Even with US ban on Xinjiang silicon, the future looks bright for China’s renewables
- Washington’s ban may cause some near-term supply chain disruption for solar panels. But, with Beijing’s carbon neutrality goal, solar and wind energy manufacturing and installation can only accelerate in China
With the move, US solar panel producers will have to search for alternative sources of polysilicon. This may cause some near-term supply chain disruptions but, longer term, the supply-demand balance may well tilt further towards China’s burgeoning domestic market.
China’s renewable energy industry has achieved remarkable growth over the past decade, with aggregate capacity growing by a compound rate of 14 per cent annually since 2012, with the share of renewables rising from 9.1 per cent to 15.9 per cent of total energy consumed over the same period.
To achieve that goal, solar and wind energy will be the main drivers, due to their undeniable advantages in terms of scalability, cost and safety. They are also the clear favourites of the central government.
The government’s explicit target includes raising the combined installation of wind and solar power to at least 1,200 gigawatts by 2030, an increase of over 200 per cent from 2020. Beijing has also vowed to increase wind and solar energy’s share from the current 9.7 per cent to 16.5 per cent of energy consumption in 2025.
To achieve this goal, the state recently ordered power transmission firms to accelerate the connection of wind and solar capacity to the power grid, which would enable more clean energy access.
No wonder that, in 2020, solar and wind energy accounted for over 86 per cent of newly installed renewable capacity in China.
It’s the solar industry where Chinese manufacturers are particularly competitive, having made major efficiency gains in both the production process and in the electricity generation of solar modules themselves. China now produces 78 per cent of the world’s solar cells, and 72 per cent of solar modules.
Over the past decade, the average cost of newly commissioned solar systems fell by over 70 per cent, and the International Renewable Energy Agency estimated that around 40 per cent of that capacity deployed in 2019 had costs (excluding any financial support) lower than fossil-fuel-fired capacity.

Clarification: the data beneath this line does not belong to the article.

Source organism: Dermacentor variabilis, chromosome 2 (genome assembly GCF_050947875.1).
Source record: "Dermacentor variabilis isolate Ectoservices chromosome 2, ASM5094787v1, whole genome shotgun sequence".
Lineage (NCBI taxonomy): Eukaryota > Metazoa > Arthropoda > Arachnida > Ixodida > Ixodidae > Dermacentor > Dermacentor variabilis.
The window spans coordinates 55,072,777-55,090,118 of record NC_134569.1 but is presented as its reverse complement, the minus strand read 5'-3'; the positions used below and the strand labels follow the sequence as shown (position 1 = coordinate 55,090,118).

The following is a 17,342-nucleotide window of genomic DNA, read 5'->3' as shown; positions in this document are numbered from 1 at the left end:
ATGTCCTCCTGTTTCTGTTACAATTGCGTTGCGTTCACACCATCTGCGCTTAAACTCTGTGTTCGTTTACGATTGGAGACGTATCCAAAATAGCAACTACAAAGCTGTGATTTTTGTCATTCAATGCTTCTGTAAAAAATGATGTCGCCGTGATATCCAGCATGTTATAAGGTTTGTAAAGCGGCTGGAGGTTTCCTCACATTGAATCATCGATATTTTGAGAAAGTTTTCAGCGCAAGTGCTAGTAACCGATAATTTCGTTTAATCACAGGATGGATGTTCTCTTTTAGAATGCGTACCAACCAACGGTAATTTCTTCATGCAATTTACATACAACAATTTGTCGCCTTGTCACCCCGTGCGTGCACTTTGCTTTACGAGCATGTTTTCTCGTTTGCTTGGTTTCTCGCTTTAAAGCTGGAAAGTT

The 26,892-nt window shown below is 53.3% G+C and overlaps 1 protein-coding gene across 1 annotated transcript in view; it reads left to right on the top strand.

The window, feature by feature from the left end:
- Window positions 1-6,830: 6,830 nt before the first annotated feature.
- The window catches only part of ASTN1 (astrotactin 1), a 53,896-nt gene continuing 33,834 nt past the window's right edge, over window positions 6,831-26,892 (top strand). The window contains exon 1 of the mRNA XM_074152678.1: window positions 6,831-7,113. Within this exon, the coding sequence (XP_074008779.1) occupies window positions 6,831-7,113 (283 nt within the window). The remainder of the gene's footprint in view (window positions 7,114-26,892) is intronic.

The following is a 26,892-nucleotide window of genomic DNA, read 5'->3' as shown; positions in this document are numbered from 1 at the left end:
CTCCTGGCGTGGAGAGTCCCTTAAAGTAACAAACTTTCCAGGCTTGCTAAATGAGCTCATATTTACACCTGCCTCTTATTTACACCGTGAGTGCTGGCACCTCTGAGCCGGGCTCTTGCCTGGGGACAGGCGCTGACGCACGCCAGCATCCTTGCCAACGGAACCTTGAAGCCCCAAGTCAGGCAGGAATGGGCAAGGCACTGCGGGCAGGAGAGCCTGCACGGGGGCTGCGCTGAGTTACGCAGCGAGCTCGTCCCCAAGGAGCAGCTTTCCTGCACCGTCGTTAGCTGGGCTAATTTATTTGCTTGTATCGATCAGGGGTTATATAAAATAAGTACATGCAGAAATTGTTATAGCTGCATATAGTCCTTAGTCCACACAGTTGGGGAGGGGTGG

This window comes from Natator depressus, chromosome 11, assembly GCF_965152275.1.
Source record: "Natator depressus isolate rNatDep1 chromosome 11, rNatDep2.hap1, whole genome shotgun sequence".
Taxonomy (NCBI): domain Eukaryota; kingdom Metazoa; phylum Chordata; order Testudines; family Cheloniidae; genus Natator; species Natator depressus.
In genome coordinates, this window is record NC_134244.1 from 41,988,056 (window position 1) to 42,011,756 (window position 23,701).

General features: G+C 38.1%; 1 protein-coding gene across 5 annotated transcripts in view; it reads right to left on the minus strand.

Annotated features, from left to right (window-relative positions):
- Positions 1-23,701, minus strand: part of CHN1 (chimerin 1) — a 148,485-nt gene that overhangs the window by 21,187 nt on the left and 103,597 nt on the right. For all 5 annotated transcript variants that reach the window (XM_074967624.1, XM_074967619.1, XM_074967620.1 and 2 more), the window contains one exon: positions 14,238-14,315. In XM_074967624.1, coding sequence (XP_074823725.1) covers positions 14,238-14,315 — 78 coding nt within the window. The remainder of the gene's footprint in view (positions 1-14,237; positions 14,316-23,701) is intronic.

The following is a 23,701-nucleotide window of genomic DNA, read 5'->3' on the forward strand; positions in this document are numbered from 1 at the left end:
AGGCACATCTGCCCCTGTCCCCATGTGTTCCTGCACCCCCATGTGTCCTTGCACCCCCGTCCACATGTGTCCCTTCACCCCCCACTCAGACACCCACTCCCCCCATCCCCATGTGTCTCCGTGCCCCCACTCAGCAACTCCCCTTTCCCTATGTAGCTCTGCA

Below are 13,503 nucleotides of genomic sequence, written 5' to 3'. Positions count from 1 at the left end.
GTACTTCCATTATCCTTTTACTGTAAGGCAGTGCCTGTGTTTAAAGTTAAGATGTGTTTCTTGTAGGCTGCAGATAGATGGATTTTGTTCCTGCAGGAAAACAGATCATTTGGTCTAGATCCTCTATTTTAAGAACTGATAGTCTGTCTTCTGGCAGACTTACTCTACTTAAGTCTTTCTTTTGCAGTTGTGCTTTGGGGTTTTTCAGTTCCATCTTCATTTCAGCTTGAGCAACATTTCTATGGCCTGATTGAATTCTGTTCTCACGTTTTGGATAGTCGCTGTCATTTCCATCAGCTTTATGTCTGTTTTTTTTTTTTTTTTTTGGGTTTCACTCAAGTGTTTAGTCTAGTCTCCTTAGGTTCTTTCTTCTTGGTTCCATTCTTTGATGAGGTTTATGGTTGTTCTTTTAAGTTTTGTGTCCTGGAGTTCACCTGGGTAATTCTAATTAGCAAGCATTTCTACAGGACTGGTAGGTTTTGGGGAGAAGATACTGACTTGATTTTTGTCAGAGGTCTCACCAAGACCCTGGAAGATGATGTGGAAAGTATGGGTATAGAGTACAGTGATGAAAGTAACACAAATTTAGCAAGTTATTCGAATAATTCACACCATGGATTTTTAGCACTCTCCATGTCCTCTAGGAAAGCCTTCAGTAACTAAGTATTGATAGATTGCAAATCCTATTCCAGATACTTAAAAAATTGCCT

Costs of renewable energy are expected to continue to decline due to improvements in energy efficiency, economies of scale, and reductions in cost.
The government has made clear its intention to phase out subsidies altogether, albeit gradually and with public support through other incentives.
The National Energy Administration is consulting the market about a grid capacity auction mechanism which gives priority to solar and wind power generators that are willing to lower power rates or accept a haircut on subsidy payments.
The National Development and Reform Commission has also announced that it will stop giving subsidies to certain types of new solar and wind projects from August 1.
Looking ahead though, these projects are likely to face steepening investment costs due to the need to develop further inaccessible areas, while the indirect social costs of resident displacement and ecosystem damage add to the government’s reservations about pushing for more hydro dams.
There’s no reason to expect that wind and solar manufacturing and installation will slow in China any time soon, given both the attractive economics of the sector and government support. The key issue to watch in the near term is how the government strikes a delicate balance between reducing subsidies yet promoting renewable energy development.
By all accounts, Beijing’s policy support remains unwavering, but the planned reduction in subsidies could create some near-term volatility.
These shifts could, in turn, create opportunities for industry leaders to consolidate smaller players and thus improve economies of scale. Indeed, the winds of change will only blow stronger, and the sun is still rising for renewables in China.
David Chao is Invesco’s global market strategist for Asia-Pacific